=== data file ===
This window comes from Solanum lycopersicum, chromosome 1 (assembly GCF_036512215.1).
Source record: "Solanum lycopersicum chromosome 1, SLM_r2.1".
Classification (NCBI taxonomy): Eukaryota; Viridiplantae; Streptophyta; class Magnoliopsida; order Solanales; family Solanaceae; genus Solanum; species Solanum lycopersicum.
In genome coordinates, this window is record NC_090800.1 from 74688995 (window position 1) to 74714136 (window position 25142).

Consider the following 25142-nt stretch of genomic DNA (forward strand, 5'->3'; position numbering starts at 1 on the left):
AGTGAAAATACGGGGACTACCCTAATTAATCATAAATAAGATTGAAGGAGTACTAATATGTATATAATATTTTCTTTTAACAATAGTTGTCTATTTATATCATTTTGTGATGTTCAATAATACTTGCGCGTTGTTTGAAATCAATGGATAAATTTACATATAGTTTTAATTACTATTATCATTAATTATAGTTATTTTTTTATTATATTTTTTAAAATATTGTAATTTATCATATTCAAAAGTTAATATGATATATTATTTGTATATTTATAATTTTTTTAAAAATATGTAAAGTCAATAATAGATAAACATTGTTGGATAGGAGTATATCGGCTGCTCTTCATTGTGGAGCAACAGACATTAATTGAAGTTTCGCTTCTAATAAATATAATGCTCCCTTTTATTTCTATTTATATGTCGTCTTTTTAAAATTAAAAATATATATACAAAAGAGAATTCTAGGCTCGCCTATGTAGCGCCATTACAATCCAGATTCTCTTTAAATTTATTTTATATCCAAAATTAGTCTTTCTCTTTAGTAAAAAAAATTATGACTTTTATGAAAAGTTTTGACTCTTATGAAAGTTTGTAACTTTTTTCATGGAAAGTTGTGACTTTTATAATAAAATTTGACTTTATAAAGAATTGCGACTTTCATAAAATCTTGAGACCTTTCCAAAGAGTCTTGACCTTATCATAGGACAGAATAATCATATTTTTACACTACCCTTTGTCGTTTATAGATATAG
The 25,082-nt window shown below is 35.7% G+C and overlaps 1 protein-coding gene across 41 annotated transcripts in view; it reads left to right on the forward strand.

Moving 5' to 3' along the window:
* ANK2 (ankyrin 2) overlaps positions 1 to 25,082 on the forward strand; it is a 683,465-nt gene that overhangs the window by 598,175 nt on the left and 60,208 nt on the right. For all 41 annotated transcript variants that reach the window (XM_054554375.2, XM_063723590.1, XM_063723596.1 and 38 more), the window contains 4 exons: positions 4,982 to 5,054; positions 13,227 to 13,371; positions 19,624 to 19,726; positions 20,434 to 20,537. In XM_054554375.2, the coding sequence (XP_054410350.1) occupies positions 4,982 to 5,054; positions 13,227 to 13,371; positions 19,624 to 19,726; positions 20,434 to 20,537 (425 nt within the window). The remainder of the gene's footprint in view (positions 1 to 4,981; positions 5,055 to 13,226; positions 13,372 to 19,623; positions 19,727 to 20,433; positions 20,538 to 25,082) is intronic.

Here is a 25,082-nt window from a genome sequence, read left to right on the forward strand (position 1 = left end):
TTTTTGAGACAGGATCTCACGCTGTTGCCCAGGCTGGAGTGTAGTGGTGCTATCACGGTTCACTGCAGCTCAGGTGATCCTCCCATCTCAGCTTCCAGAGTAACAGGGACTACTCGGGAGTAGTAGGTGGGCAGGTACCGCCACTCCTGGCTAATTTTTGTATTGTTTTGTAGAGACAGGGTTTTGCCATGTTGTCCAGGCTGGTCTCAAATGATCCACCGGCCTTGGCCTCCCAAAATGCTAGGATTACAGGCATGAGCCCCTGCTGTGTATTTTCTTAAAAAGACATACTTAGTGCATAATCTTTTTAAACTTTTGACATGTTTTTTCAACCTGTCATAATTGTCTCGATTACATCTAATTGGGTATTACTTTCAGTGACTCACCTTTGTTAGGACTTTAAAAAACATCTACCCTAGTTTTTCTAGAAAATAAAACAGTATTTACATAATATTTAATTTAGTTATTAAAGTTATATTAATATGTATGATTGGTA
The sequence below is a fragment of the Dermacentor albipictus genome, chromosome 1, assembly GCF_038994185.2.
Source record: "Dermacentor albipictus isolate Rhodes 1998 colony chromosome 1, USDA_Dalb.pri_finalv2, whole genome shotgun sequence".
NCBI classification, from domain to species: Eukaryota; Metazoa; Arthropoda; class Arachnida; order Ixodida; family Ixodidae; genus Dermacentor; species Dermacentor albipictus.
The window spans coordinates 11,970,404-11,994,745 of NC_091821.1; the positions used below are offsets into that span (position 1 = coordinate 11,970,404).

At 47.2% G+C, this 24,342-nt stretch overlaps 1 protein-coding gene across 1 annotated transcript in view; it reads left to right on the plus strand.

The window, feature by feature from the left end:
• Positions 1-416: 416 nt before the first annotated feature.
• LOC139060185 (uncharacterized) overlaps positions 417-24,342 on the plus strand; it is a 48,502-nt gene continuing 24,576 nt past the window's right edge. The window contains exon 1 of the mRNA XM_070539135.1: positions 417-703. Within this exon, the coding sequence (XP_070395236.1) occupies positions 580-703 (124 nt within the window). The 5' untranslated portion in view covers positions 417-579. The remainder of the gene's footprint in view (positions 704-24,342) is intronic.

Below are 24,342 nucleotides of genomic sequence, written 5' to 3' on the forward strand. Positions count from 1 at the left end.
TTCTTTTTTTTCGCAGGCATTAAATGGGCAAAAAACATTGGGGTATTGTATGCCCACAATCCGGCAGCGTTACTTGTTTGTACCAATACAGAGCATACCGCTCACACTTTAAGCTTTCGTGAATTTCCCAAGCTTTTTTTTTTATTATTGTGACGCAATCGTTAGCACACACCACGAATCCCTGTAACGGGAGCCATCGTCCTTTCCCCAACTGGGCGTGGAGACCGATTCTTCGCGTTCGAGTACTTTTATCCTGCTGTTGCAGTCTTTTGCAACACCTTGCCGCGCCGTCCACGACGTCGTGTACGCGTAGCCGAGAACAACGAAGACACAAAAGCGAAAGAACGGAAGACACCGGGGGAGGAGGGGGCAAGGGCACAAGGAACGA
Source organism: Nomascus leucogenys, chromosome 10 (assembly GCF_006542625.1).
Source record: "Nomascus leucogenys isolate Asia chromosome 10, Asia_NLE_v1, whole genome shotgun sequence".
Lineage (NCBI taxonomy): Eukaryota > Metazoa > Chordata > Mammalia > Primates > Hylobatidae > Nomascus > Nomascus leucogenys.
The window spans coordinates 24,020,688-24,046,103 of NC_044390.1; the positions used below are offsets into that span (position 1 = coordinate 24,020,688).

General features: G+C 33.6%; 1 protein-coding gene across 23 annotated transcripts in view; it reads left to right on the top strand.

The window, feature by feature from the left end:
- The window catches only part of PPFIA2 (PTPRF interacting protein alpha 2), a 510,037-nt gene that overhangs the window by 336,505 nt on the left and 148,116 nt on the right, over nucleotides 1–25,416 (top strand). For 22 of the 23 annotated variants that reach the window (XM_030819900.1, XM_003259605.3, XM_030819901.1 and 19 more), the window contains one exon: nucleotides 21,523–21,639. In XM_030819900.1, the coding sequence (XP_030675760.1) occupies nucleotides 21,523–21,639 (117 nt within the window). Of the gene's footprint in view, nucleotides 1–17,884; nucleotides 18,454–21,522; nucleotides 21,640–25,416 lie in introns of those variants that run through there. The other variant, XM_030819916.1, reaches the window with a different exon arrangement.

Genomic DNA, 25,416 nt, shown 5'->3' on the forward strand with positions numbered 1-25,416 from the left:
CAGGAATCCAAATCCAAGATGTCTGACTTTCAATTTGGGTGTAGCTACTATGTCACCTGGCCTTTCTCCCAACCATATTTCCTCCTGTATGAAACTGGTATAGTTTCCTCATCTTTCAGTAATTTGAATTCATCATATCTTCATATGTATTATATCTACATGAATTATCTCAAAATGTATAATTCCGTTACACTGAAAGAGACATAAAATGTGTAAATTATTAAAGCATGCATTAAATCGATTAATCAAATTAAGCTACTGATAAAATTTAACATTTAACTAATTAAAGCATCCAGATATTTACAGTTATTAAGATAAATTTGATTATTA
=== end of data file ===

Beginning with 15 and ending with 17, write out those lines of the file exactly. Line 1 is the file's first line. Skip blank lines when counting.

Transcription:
The window spans coordinates 11,970,404-11,994,745 of NC_091821.1; the positions used below are offsets into that span (position 1 = coordinate 11,970,404).

At 47.2% G+C, this 24,342-nt stretch overlaps 1 protein-coding gene across 1 annotated transcript in view; it reads left to right on the plus strand.

The window, feature by feature from the left end: